Even if a design is chosen and a manufacturing facility is constructed with the requisite supply chain, there are other potential problems for SMRs. While the concept of standardization and production lines has worked  very well to supply our modern age with many industrial and consumer products, it also has a great vulnerability. If mistakes are made in a design or in the conversion of the design to a finished product, then those mistakes will be present in all of the SMRs from that plant based on that design. Some design problems can take years to show up in nuclear reactors. If a potentially dangerous flaw surfaced after dozens of SMRs were constructed, shipped, installed and turned on, it would be very difficult to fix. It would not be liking recalling some cars because of a flaw in the engine. The tools that were needed to construct an SMR would be back at the factory. Repairs in the field would be complex and very expensive, if they were even possible once the reactor had been operating and was radioactive.

       The cheerleaders for SMRs are vocal and very enthusiastic but there are very serious questions about the viability of the whole SMR concept. Public and private money would be better spent on renewable alternatives such as wind and solar power.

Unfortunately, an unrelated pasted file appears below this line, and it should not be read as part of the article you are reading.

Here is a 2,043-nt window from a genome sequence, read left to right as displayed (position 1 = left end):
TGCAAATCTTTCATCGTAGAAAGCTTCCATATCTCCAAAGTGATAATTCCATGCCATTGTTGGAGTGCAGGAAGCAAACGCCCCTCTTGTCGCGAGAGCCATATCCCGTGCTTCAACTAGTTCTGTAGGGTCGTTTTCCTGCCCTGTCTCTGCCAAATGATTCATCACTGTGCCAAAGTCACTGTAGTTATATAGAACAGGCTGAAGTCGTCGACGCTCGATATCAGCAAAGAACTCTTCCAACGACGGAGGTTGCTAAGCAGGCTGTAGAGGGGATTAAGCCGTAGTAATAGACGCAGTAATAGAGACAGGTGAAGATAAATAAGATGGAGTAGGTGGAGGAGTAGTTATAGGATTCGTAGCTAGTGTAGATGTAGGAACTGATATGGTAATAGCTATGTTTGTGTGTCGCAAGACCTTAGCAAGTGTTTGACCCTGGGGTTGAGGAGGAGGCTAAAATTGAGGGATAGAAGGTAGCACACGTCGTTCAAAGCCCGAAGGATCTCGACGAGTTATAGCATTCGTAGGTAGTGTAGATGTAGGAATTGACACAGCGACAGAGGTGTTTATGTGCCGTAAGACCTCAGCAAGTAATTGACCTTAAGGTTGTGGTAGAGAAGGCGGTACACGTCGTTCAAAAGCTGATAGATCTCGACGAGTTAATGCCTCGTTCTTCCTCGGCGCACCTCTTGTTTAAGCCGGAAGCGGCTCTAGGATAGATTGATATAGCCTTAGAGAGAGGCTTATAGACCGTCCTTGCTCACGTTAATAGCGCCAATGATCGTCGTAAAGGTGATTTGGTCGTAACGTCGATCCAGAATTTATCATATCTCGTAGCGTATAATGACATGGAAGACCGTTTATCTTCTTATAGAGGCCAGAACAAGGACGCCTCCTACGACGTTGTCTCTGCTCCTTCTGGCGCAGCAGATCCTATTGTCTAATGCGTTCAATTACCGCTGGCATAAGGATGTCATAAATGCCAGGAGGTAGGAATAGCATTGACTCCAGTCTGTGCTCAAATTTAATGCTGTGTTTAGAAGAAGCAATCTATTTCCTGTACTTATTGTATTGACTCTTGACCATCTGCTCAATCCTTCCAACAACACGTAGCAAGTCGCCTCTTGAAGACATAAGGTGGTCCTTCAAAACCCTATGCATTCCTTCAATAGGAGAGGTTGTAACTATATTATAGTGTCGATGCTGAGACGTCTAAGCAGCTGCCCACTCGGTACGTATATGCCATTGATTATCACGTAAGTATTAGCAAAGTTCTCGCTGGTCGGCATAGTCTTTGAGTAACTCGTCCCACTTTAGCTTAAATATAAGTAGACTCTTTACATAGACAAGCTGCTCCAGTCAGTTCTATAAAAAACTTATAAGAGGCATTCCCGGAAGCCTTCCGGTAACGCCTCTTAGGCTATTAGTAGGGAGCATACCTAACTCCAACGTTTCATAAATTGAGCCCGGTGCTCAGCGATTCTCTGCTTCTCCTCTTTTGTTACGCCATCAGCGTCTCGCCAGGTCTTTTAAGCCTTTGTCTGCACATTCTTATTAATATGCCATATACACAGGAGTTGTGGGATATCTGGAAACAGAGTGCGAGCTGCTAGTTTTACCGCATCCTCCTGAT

Artist's concept of a small modular reactor:

Geiger Readings for March 23, 2014

Latitude 47.704656 Longitude -122.318745
Ambient office = 116 nanosieverts per hour
 
Ambient outside = 99  nanosieverts per hour
 
Soil exposed to rain water = 113 nanosieverts per hour
 
Danjou pear from Central Market = 81  nanosieverts per hour
 
Tap water = 123 nanosieverts per hour
 
Filtered water = 104 nanosieverts per hour
 

Geiger Readings for March 22, 2014

Latitude 47.704656 Longitude -122.318745
Ambient office = 116 nanosieverts per hour
 
Ambient outside = 99  nanosieverts per hour
 
Soil exposed to rain water = 113 nanosieverts per hour
 
Danjou pear from Central Market = 81  nanosieverts per hour
 
Tap water = 123 nanosieverts per hour
 
Filtered water = 104 nanosieverts per hour
 

Geiger Readings for March 21, 2014

Latitude 47.704656 Longitude -122.318745